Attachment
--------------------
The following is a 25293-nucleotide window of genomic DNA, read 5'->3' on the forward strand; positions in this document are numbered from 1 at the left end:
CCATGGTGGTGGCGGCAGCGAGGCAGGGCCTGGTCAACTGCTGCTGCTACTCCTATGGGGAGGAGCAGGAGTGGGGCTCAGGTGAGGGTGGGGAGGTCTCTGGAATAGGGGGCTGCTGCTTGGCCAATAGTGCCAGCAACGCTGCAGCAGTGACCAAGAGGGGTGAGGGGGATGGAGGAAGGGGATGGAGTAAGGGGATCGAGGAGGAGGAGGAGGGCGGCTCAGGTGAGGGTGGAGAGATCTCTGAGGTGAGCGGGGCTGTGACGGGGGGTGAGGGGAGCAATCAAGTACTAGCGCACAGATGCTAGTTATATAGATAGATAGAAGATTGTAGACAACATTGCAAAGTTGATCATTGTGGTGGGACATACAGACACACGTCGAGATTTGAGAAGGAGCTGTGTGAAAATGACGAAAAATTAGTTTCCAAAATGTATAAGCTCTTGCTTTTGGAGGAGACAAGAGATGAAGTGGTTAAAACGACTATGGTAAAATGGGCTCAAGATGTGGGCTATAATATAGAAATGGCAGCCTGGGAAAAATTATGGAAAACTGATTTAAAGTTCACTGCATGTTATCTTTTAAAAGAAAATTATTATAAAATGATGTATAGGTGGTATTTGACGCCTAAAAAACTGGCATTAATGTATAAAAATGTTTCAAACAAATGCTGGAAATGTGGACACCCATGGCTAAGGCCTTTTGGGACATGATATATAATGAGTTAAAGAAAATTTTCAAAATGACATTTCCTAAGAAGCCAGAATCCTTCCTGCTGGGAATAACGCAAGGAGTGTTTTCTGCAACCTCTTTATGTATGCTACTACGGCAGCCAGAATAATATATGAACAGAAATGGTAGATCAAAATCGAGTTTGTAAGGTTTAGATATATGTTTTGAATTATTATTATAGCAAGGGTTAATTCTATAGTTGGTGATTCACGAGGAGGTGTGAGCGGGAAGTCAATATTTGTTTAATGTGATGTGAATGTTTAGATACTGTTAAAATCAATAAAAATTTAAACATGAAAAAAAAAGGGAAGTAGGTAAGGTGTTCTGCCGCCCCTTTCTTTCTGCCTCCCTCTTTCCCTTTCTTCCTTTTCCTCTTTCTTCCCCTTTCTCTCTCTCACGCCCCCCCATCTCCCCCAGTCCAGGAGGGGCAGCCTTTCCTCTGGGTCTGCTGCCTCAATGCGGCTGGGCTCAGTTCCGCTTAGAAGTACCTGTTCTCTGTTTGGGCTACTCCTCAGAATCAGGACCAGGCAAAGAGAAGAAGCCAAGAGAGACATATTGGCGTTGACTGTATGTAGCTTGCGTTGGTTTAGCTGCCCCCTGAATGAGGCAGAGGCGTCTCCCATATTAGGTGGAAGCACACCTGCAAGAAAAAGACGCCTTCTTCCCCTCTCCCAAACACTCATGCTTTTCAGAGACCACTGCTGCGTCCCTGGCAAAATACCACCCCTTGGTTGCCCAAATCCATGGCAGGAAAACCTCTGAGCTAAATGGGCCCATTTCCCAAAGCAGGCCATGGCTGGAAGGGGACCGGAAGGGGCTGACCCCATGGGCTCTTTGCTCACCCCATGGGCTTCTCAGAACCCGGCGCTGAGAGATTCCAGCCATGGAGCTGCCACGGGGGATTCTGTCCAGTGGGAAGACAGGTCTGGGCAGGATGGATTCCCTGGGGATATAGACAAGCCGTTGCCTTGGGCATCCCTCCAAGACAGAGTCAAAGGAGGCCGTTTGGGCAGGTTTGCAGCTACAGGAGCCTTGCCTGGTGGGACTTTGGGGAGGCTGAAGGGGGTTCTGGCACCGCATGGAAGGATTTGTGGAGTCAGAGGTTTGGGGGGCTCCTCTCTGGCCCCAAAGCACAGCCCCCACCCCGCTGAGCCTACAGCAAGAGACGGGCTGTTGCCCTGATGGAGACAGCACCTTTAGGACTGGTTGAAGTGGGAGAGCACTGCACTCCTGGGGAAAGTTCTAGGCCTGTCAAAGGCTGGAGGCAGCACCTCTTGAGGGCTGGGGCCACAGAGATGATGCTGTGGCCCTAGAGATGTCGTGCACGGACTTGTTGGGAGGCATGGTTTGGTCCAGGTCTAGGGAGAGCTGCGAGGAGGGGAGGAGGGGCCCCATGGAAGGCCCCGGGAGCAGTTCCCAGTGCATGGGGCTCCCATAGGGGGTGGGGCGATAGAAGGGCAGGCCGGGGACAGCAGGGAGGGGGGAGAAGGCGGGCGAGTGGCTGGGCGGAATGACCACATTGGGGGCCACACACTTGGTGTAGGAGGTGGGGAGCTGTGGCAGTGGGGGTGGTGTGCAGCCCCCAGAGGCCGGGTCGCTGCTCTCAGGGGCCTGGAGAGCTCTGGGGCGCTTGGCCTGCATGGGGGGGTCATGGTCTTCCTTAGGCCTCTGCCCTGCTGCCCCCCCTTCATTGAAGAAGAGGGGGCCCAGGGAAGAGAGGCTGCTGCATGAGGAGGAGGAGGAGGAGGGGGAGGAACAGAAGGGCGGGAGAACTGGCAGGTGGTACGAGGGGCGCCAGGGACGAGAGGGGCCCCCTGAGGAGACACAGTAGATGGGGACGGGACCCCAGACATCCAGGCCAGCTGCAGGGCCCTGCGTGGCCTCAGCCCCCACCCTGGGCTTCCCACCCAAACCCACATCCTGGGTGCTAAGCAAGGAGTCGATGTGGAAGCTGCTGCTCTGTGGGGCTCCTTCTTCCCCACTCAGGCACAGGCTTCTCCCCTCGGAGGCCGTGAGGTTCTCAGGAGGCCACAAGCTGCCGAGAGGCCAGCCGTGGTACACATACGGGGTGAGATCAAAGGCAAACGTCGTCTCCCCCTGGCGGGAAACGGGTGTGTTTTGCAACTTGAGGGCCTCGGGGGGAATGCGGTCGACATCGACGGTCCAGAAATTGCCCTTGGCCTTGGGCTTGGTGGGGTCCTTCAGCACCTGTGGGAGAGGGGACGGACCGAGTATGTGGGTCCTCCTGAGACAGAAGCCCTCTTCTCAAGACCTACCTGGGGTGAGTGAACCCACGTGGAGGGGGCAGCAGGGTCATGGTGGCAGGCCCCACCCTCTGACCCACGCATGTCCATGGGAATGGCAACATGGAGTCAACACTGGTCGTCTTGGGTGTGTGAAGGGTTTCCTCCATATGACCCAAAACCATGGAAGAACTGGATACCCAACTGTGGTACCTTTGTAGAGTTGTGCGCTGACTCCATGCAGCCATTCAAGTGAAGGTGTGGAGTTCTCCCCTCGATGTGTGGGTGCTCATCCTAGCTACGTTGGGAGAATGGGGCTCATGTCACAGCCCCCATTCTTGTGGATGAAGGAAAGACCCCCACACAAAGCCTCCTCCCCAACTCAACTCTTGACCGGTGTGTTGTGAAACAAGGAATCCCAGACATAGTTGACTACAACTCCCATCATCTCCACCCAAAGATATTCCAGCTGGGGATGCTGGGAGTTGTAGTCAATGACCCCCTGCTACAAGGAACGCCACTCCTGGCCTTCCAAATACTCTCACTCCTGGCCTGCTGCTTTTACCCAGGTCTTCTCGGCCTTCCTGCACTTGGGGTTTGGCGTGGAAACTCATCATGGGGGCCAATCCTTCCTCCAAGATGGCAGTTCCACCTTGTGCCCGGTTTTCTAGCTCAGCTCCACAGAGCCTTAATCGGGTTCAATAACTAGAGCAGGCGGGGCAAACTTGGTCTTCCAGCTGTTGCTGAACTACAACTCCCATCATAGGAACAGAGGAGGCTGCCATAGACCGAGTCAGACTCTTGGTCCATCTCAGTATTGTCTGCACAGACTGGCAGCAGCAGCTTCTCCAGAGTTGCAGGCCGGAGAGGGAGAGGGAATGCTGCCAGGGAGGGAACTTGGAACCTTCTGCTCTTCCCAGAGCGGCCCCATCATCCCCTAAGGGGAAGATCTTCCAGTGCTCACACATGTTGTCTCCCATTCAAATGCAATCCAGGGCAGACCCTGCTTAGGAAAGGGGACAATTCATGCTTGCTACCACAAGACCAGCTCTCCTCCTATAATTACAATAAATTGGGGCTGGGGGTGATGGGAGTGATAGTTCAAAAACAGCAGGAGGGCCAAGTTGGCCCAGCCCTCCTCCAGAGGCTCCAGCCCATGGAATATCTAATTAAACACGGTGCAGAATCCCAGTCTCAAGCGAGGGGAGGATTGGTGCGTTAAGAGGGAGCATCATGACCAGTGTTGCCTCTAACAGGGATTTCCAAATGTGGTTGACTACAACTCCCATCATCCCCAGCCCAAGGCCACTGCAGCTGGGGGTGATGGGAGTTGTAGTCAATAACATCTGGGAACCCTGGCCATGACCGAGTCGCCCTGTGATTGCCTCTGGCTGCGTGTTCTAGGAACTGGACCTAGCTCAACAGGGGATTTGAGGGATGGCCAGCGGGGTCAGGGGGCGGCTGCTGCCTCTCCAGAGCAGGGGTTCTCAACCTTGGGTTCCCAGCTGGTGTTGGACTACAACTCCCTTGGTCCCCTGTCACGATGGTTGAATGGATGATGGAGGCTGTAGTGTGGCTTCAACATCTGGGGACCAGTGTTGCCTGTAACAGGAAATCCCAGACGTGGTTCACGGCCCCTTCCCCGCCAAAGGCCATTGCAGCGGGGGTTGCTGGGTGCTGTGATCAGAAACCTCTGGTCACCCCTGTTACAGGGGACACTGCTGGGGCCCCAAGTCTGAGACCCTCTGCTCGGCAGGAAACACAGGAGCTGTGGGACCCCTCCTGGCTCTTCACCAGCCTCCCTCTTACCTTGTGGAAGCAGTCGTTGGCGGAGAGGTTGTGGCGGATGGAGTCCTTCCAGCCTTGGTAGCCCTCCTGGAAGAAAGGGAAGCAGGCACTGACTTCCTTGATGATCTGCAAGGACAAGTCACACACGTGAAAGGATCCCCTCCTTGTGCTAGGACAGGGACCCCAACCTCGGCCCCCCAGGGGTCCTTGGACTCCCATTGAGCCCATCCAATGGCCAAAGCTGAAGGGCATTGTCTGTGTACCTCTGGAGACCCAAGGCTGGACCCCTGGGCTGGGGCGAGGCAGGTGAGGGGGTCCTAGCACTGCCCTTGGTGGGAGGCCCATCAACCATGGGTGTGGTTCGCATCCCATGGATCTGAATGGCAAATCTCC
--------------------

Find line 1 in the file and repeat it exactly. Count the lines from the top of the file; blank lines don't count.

The following is a 25293-nucleotide window of genomic DNA, read 5'->3' on the forward strand; positions in this document are numbered from 1 at the left end: